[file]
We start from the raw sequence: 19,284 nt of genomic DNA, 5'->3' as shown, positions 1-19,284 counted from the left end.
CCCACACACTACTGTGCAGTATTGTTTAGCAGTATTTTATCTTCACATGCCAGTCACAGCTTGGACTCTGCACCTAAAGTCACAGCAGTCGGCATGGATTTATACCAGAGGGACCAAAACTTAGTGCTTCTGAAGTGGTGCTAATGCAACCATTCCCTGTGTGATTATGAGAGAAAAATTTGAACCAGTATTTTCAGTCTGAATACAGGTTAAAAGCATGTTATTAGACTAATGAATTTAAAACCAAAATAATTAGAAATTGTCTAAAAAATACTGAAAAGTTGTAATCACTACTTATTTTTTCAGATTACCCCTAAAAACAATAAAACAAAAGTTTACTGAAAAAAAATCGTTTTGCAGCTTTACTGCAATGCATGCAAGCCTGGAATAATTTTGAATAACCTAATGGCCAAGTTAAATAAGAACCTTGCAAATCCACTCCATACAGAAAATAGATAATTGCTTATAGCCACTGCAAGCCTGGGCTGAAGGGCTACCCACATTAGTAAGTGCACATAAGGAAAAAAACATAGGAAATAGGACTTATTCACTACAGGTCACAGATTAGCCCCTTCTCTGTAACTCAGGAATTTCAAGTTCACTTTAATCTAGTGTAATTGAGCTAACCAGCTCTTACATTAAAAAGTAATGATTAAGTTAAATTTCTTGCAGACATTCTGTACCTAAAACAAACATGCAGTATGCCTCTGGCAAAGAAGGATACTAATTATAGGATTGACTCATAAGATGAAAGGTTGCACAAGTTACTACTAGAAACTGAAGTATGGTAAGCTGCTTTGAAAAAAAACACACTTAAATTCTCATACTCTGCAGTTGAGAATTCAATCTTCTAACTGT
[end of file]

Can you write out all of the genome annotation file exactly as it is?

We start from the raw sequence: 19,284 nt of genomic DNA, 5'->3' as shown, positions 1-19,284 counted from the left end.
CCCACACACTACTGTGCAGTATTGTTTAGCAGTATTTTATCTTCACATGCCAGTCACAGCTTGGACTCTGCACCTAAAGTCACAGCAGTCGGCATGGATTTATACCAGAGGGACCAAAACTTAGTGCTTCTGAAGTGGTGCTAATGCAACCATTCCCTGTGTGATTATGAGAGAAAAATTTGAACCAGTATTTTCAGTCTGAATACAGGTTAAAAGCATGTTATTAGACTAATGAATTTAAAACCAAAATAATTAGAAATTGTCTAAAAAATACTGAAAAGTTGTAATCACTACTTATTTTTTCAGATTACCCCTAAAAACAATAAAACAAAAGTTTACTGAAAAAAAATCGTTTTGCAGCTTTACTGCAATGCATGCAAGCCTGGAATAATTTTGAATAACCTAATGGCCAAGTTAAATAAGAACCTTGCAAATCCACTCCATACAGAAAATAGATAATTGCTTATAGCCACTGCAAGCCTGGGCTGAAGGGCTACCCACATTAGTAAGTGCACATAAGGAAAAAAACATAGGAAATAGGACTTATTCACTACAGGTCACAGATTAGCCCCTTCTCTGTAACTCAGGAATTTCAAGTTCACTTTAATCTAGTGTAATTGAGCTAACCAGCTCTTACATTAAAAAGTAATGATTAAGTTAAATTTCTTGCAGACATTCTGTACCTAAAACAAACATGCAGTATGCCTCTGGCAAAGAAGGATACTAATTATAGGATTGACTCATAAGATGAAAGGTTGCACAAGTTACTACTAGAAACTGAAGTATGGTAAGCTGCTTTGAAAAAAAACACACTTAAATTCTCATACTCTGCAGTTGAGAATTCAATCTTCTAACTGT